Psychoanalyst and critic Josh Cohen explores the apathy so many of us feel when faced with the demands of contemporary life, and asks how we might live a different, more fulfilled existence.
More than ever before, we live in a culture that demonizes idleness. Work, connectivity and a constant flow of information are the cultural norms, and a permanent busyness pervades even our quietest moments. Little wonder so many of us are burning out. Can you remember a time in the recent past when you had nothing at all to do?
Psychoanalyst Josh Cohen joins the How to Academy to show us that inactivity is a necessary and creative condition for a life worth living. Drawing on case studies from his consulting room and examples of famous slackers, slobs and daydreamers including Andy Warhol, Emily Dickenson and David Foster Wallace, Josh will argue that true imaginative freedom and flourishing comes not in spite of indifference, withdrawal and slothful indulgence – but because of it.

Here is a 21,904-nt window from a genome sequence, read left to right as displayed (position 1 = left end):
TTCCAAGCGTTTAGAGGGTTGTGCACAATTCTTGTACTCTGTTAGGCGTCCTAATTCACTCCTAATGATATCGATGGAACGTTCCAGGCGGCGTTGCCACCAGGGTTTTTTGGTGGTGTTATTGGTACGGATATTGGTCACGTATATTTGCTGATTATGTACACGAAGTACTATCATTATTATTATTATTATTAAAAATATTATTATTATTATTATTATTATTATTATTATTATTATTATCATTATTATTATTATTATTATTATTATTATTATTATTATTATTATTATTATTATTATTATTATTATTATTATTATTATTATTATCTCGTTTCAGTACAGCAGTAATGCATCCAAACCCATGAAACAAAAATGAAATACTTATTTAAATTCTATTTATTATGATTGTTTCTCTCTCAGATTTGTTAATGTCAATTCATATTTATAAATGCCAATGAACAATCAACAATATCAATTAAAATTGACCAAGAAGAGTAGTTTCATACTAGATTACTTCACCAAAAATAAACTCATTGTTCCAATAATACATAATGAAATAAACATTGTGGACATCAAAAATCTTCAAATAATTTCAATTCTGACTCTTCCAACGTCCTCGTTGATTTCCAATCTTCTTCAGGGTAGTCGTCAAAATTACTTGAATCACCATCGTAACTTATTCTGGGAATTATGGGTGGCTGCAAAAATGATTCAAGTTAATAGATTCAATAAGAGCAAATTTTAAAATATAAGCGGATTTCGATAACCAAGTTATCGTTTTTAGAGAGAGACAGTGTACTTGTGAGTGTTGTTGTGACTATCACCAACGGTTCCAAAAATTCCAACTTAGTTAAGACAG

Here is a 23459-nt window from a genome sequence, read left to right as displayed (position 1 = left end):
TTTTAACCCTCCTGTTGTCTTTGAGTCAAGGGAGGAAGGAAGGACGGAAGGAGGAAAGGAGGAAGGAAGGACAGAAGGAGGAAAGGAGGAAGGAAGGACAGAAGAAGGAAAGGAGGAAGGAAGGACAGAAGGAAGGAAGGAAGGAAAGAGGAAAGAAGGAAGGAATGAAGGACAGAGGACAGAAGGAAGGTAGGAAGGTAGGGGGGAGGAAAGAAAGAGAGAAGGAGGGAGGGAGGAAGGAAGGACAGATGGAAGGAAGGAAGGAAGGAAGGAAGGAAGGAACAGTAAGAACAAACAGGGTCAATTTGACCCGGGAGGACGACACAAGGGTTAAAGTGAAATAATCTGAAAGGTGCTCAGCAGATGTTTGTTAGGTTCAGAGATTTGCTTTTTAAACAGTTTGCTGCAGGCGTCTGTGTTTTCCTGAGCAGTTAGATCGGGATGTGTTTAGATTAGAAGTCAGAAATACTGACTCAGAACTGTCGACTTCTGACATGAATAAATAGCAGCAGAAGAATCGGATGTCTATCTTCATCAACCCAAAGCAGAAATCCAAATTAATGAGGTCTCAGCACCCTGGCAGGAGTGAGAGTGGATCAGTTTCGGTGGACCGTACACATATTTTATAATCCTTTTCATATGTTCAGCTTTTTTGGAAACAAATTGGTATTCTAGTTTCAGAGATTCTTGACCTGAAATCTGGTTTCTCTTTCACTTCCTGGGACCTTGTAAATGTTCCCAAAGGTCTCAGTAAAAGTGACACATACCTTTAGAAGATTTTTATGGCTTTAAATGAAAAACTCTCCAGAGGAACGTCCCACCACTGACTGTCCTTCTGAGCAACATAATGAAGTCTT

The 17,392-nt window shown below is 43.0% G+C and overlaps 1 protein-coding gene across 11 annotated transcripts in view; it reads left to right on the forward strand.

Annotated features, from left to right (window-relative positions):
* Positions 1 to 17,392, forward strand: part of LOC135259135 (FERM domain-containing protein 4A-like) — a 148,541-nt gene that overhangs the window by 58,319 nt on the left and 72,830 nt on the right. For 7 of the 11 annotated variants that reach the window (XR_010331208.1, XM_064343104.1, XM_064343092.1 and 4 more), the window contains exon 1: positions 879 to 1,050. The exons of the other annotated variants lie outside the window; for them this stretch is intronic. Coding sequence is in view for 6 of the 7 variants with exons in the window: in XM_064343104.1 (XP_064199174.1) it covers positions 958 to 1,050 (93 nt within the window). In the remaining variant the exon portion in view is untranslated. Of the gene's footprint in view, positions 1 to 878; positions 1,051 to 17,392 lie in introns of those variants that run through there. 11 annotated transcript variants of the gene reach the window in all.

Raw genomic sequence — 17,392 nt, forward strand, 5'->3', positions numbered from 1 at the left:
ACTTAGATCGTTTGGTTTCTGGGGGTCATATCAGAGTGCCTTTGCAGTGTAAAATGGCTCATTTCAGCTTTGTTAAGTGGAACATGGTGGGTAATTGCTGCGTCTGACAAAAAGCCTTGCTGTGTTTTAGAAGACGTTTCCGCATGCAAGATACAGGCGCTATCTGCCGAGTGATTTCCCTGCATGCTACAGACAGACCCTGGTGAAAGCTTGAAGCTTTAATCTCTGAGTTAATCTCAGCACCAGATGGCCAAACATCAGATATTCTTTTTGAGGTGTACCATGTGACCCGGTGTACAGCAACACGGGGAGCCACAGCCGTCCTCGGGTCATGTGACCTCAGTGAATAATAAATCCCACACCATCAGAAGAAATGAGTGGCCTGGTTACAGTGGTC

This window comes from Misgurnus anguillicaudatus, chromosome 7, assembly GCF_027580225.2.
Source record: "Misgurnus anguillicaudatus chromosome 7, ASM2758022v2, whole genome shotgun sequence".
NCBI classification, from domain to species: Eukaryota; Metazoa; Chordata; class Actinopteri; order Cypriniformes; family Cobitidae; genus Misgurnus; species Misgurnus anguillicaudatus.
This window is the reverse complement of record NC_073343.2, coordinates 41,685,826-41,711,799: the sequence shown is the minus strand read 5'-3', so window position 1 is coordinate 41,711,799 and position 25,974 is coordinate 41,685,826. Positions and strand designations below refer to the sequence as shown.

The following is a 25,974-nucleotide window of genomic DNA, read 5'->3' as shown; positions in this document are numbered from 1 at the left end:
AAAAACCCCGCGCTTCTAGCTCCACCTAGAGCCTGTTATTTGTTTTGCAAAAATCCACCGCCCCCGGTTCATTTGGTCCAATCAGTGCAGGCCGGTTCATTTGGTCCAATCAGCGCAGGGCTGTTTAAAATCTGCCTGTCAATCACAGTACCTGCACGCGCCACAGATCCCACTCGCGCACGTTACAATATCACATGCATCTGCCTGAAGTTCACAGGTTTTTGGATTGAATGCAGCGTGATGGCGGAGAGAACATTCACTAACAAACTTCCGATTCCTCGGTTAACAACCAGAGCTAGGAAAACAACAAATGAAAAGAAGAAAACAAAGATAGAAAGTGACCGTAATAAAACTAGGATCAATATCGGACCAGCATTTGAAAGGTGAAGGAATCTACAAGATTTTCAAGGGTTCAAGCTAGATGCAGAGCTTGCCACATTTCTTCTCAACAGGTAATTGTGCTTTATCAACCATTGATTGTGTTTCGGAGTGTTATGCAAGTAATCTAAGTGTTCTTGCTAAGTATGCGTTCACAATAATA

Whether you’re a banker or portrait painter, research scientist or a homemaker, this talk will inspire you to down tools and focus on what really matters.
Praise for Josh Cohen:
‘Cohen’s lucid and subtle book exposes something we all know but don’t know how to recognise – that work doesn’t work for most people and that even when it does work it is a refuge from so many other things. Remarkable and timely, NOT WORKING is truly clarifying.’ Adam Phillips
‘Josh Cohen knows a great deal about the forces that drive and sometimes overpower us… a passionate argument for the benefits of floating free from the chains of work. Scintillating.’ Lisa Appignanesi
‘An eloquent defence of the necessity of the daydreamer, the artist and the slacker…. Offering the delicious possibility of a world slowly imagined differently and more creatively.’ Maria Balshaw, director of the Tate galleries